In February 2023, the government opened the largest prison in all of the Americas, though the country is no larger than the state of Massachusetts. Two out of every 100 El Salvadoran adults are now incarcerated. This time of acute despair and fear has caused, as Knapp puts it, “a dysregulation of the collective nervous system, in communities targeted by police repression,” which has made the need for trauma healing even more urgent. While gang-related violence has declined, thousands of families are dealing with the impact of unfounded arrests and the agonizing uncertainty of whether their loved ones will ever be released, or if they will die in detention awaiting trial. Further, those who have been working in violence prevention, trauma healing, peacebuilding and human rights now face the added stress of possible incarceration, in addition to secondary trauma that is a hazard of their work.
Since October, Knapp and her partners have organized a sister project to Nueva Esperanza with a national focus. It pairs 34 therapists from Spain and the Americas with 47 peacebuilders and community leaders in El Salvador, who receive four months of weekly therapy and training. The goal is to set up long-term, mutual support groups. While Nueva Esperanza remains a local initiative, Knapp hopes that expanding access to the tools of trauma healing can have a ripple effect throughout the country.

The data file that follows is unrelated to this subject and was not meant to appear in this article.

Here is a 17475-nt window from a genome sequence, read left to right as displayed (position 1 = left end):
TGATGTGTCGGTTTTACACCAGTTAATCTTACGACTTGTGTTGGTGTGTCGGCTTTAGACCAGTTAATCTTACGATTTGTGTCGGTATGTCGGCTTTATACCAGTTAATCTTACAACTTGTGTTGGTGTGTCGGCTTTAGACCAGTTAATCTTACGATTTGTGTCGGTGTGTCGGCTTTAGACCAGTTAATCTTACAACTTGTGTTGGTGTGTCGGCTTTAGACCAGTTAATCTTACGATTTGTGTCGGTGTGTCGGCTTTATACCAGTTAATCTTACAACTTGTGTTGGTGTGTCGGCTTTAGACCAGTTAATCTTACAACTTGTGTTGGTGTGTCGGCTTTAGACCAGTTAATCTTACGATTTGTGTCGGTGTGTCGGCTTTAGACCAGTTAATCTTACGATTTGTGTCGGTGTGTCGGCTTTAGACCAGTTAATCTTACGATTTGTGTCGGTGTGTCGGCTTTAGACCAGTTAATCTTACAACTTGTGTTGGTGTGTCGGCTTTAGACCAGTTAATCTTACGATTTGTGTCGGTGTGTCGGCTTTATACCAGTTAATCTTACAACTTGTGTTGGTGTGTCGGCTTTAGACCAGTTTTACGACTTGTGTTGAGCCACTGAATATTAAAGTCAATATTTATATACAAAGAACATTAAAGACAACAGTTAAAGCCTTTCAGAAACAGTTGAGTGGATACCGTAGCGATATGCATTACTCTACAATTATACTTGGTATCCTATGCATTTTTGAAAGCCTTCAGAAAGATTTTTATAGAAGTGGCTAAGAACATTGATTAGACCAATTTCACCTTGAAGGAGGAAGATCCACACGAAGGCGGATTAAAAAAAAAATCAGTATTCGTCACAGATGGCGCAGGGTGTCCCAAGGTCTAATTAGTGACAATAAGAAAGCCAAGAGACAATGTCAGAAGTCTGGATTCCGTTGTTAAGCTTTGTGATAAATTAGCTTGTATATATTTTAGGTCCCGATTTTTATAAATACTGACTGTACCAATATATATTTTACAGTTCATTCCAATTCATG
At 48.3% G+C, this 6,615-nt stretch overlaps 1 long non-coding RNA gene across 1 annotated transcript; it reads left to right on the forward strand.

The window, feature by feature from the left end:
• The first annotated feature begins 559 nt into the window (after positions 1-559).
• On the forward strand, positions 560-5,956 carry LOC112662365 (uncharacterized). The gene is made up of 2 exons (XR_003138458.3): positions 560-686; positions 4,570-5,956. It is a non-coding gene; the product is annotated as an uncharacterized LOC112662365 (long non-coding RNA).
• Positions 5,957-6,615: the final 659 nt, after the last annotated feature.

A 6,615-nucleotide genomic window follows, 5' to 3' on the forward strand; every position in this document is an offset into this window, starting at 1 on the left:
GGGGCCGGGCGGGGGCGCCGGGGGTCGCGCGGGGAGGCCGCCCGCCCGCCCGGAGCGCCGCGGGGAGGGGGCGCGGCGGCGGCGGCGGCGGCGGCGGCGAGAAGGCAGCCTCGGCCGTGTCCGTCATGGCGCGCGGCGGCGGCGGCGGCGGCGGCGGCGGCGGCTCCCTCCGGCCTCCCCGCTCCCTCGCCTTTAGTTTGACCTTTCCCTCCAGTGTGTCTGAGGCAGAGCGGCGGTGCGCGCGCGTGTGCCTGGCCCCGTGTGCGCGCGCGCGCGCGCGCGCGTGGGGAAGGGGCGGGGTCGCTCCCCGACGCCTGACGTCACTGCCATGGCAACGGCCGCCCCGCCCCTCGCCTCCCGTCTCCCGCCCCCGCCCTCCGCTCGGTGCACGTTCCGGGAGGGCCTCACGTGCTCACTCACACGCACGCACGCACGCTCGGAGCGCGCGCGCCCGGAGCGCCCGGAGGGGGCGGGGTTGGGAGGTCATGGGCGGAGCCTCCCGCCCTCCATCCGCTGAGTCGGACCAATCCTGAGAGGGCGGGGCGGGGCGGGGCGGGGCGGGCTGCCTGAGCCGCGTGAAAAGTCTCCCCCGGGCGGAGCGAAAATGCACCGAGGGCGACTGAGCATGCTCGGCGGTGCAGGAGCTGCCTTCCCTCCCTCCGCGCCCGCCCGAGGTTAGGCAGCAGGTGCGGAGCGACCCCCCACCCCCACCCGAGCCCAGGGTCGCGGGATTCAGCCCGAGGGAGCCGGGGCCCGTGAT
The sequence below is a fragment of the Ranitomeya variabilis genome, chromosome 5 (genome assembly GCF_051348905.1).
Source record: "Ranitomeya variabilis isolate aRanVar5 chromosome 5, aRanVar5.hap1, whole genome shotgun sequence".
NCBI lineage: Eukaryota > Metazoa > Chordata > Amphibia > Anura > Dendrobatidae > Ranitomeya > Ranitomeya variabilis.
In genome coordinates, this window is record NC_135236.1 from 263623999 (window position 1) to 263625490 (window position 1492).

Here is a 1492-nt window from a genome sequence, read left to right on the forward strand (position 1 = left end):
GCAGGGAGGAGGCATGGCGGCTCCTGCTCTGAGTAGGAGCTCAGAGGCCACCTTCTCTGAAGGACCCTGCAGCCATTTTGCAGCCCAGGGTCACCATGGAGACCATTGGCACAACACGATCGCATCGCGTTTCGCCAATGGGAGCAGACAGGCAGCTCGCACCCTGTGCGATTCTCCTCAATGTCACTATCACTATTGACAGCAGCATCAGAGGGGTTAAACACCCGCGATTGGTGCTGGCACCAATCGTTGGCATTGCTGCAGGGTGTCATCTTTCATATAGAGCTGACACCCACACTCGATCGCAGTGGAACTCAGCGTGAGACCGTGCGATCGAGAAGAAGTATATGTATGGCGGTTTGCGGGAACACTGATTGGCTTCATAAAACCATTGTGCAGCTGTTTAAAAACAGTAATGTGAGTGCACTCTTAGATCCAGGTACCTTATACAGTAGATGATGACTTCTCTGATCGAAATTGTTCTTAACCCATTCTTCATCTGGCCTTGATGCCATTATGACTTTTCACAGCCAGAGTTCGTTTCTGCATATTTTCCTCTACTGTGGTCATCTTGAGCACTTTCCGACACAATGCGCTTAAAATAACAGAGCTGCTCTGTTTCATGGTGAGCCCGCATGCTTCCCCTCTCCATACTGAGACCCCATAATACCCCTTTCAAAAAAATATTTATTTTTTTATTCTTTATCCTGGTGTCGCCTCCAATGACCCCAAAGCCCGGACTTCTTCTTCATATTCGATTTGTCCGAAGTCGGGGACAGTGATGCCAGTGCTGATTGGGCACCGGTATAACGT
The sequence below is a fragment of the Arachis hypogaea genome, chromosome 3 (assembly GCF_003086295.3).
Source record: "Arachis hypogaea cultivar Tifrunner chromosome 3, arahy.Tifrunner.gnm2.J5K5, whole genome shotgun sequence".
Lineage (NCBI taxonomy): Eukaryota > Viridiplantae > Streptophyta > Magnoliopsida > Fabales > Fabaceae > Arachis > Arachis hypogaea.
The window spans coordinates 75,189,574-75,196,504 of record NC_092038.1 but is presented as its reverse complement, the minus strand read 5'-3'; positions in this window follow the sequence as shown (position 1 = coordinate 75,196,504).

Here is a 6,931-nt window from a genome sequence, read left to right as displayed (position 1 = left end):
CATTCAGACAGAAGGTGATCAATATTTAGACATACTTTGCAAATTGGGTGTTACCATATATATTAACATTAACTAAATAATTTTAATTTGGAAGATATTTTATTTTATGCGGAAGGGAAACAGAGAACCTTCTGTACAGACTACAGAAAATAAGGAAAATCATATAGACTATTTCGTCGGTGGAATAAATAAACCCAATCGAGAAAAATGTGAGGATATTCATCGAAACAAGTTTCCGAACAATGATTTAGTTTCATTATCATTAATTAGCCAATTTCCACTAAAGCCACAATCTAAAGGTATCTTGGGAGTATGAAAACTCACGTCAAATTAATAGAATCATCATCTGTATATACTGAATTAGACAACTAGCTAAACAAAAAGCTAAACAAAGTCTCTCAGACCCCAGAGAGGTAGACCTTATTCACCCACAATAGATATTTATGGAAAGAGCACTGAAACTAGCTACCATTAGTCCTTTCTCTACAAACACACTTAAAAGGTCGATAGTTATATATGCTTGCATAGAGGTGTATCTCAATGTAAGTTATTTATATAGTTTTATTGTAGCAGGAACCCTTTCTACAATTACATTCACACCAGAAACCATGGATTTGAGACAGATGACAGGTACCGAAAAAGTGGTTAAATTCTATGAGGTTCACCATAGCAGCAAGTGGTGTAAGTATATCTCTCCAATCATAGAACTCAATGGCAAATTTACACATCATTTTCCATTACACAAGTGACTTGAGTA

“There’s a lot of hopelessness,” Knapp says. “Nueva Esperanza is a tiny entity that is trying things out that we hope to expand to other people in the country . . . to help them figure out how to keep functioning when they feel like the rug has been pulled out from under them.”
Knapp considers Nueva Esperanza a “living organization” that responds to feedback, inviting others into the process and honoring the agency of those in the community. In its beginnings, Knapp felt pressure to do everything herself. Now, the organization has reached a point where she can step back and allow it to exist without her direct involvement, other than fundraising and providing training when needed.
“I’m still in the process of unlearning many things — especially around issues of race, class and privilege,” Knapp says. “I’ve had to question my own identity and what it means to accompany and partner with and be peer collaborators rather than having the assumption that I know better.”
Allie Griffith is the alumni editor of this magazine.